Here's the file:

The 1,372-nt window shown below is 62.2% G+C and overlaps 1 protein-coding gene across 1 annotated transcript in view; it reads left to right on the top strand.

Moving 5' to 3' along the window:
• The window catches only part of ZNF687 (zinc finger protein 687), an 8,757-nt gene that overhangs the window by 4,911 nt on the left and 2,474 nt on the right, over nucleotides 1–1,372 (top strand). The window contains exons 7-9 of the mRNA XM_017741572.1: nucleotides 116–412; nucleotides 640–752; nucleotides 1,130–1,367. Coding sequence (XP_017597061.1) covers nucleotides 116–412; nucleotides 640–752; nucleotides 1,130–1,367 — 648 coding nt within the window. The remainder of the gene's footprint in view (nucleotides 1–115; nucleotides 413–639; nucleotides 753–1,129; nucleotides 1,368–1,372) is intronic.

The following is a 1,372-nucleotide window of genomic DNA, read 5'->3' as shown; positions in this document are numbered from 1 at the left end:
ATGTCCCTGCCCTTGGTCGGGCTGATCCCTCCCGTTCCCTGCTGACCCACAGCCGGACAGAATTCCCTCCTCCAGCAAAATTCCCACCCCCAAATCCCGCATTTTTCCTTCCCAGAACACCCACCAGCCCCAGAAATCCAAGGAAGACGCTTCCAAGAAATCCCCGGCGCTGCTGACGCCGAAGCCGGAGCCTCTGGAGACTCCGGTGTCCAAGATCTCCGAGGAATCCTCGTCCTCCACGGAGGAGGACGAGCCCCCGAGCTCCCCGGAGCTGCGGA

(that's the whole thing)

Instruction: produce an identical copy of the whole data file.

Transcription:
The 1,372-nt window shown below is 62.2% G+C and overlaps 1 protein-coding gene across 1 annotated transcript in view; it reads left to right on the top strand.

Moving 5' to 3' along the window:
• The window catches only part of ZNF687 (zinc finger protein 687), an 8,757-nt gene that overhangs the window by 4,911 nt on the left and 2,474 nt on the right, over nucleotides 1–1,372 (top strand). The window contains exons 7-9 of the mRNA XM_017741572.1: nucleotides 116–412; nucleotides 640–752; nucleotides 1,130–1,367. Coding sequence (XP_017597061.1) covers nucleotides 116–412; nucleotides 640–752; nucleotides 1,130–1,367 — 648 coding nt within the window. The remainder of the gene's footprint in view (nucleotides 1–115; nucleotides 413–639; nucleotides 753–1,129; nucleotides 1,368–1,372) is intronic.

The following is a 1,372-nucleotide window of genomic DNA, read 5'->3' as shown; positions in this document are numbered from 1 at the left end:
ATGTCCCTGCCCTTGGTCGGGCTGATCCCTCCCGTTCCCTGCTGACCCACAGCCGGACAGAATTCCCTCCTCCAGCAAAATTCCCACCCCCAAATCCCGCATTTTTCCTTCCCAGAACACCCACCAGCCCCAGAAATCCAAGGAAGACGCTTCCAAGAAATCCCCGGCGCTGCTGACGCCGAAGCCGGAGCCTCTGGAGACTCCGGTGTCCAAGATCTCCGAGGAATCCTCGTCCTCCACGGAGGAGGACGAGCCCCCGAGCTCCCCGGAGCTGCGGA